It's that awkward time between the last playoff game and the Superbowl, when the media (yes, including the lamentable sports media) has to fill up nearly every minute of airtime talking about what will be--barring Barack Obama dropping an c-dash-f-bomb during a guest spot on The Voice--the most-viewed program of the year. Sure, it's a fairly important event that the vast majority of Americans are at least tangentially interested in, but most of those people are more interested in Geico commercials and buffalo chicken dip than they are about whether David Akers is going to muff yet another kick.
As I mentioned at the beginning of the season, I wasn't particularly interested in football this year. Unlike in previous years, when I bitched about football and then after a week or two slobberingly crawl back to the league, I more or less stayed away from football this year. I did watch a few games here and there, but I couldn't work up enough interest to watching nearly four hours of commercials and useless commentary and forty-five minutes of sloppy play. I am sure a lot of it was lack of confidence in the Steelers this year (and, as it turned out, rightfully so), so as much as I hate to be a fair-weather fan I won't lie that I'd rather play four hours of Team Fortress 2 on a glum autumn Sunday afternoon than watch a game my favored team will most likely lose.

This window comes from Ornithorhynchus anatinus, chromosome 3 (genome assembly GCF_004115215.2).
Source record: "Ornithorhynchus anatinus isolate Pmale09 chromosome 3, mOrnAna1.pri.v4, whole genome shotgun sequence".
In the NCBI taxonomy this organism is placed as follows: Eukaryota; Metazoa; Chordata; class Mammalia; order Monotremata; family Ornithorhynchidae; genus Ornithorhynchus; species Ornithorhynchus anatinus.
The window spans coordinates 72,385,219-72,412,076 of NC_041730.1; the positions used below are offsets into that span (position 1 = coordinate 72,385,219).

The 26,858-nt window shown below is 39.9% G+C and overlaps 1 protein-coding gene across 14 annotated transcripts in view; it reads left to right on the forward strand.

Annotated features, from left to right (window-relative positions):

Of course, the fact that the Baltimore Ravens are in it--supposedly the mortal enemy of the Pittsburgh Steelers--should get my interest up, but I can't work myself into a lather about a pretend rivalry. I get the need for emotional competition, and I won't lie that I am much more concerned about the Steeler's success when the Ravens are on the field, but I've never understood the scorched-earth piss-on-their-pantleg rabid-mouthed hatred two teams of any set of cities have for each other. At the end of the day, who gives a shit?
As a continuation of that, of course, is that I'm not particularly interested in the Superbowl this year. Oh, don't get me wrong--I'll watch the game, and I'll watch the actual game without irony while eating pepperoni rolls and laughing at the dancing bears in the Pepsi commercial. And I quote-unquote hate the Ravens so I hope they lose, but I care even less about a West Coast team in the NFC that I get to see about once every eight years. Aside from the fact that they have a straight-up murderer* on their team, there aren't any stories to follow or heroes to root for. All I can hope for is that one very specific team beats the spread.**